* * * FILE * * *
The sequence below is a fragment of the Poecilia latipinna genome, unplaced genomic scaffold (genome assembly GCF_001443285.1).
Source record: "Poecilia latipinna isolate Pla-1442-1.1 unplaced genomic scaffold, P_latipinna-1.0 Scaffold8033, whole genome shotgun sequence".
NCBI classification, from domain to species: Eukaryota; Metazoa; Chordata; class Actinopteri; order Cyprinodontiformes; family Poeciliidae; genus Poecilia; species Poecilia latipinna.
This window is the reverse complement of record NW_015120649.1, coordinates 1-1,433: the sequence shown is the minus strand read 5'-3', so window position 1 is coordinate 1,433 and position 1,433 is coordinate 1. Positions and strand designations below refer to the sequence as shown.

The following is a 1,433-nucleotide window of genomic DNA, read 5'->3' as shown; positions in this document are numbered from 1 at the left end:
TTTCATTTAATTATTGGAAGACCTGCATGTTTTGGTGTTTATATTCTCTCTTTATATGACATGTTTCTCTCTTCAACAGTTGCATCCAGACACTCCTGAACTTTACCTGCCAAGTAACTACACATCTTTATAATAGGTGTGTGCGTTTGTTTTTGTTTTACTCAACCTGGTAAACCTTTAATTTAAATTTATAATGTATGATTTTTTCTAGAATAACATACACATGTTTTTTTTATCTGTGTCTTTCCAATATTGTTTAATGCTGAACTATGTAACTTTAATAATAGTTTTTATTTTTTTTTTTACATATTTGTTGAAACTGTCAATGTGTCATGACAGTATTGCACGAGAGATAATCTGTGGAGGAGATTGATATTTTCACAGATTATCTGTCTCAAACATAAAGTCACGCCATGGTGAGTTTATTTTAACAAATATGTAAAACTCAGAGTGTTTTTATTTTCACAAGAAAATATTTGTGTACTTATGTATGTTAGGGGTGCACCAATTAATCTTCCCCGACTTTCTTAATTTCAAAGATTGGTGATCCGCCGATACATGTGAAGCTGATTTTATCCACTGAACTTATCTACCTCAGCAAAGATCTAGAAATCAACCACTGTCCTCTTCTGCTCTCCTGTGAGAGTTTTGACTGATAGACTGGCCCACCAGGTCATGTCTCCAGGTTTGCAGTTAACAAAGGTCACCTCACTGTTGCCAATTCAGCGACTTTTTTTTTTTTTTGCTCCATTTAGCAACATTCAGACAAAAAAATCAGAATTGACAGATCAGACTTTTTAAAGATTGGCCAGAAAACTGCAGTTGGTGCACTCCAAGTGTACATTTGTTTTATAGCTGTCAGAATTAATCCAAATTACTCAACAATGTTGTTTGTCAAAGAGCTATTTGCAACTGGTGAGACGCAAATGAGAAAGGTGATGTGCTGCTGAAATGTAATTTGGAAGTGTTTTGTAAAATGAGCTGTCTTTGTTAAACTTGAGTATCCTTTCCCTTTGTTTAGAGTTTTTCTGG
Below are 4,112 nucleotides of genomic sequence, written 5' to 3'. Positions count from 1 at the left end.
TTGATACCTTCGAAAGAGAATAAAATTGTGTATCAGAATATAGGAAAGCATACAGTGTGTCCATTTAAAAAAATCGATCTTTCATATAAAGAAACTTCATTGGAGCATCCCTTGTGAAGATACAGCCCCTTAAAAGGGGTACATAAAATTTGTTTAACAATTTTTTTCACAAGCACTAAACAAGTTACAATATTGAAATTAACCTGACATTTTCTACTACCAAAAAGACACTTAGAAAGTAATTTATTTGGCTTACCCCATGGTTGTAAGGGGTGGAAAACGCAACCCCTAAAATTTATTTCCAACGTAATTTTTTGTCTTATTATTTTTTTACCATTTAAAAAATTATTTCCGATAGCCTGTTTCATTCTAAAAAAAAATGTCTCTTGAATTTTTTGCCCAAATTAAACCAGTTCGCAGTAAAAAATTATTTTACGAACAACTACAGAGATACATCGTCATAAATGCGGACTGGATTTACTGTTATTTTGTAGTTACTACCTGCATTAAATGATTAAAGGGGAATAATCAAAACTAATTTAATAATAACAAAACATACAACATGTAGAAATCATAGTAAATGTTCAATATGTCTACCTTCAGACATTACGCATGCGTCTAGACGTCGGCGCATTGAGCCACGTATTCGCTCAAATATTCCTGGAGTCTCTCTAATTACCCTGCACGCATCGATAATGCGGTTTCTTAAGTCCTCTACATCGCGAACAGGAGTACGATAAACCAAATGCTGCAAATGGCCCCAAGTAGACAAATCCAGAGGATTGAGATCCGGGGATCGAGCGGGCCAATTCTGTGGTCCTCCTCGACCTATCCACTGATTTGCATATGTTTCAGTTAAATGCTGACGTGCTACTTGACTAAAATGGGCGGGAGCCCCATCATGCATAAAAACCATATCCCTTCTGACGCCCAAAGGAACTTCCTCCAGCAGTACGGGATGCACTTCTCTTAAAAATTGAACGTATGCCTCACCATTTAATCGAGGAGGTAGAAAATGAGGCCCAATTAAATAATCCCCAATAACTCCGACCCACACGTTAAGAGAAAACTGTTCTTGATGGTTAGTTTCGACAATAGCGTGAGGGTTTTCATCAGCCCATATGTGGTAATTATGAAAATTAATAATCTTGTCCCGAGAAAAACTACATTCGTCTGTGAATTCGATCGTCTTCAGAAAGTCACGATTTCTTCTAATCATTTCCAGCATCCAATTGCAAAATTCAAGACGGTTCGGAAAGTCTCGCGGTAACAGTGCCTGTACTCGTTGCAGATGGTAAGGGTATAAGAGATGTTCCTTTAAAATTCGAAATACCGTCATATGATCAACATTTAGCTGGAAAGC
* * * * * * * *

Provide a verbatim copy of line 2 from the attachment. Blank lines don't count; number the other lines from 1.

Source record: "Poecilia latipinna isolate Pla-1442-1.1 unplaced genomic scaffold, P_latipinna-1.0 Scaffold8033, whole genome shotgun sequence".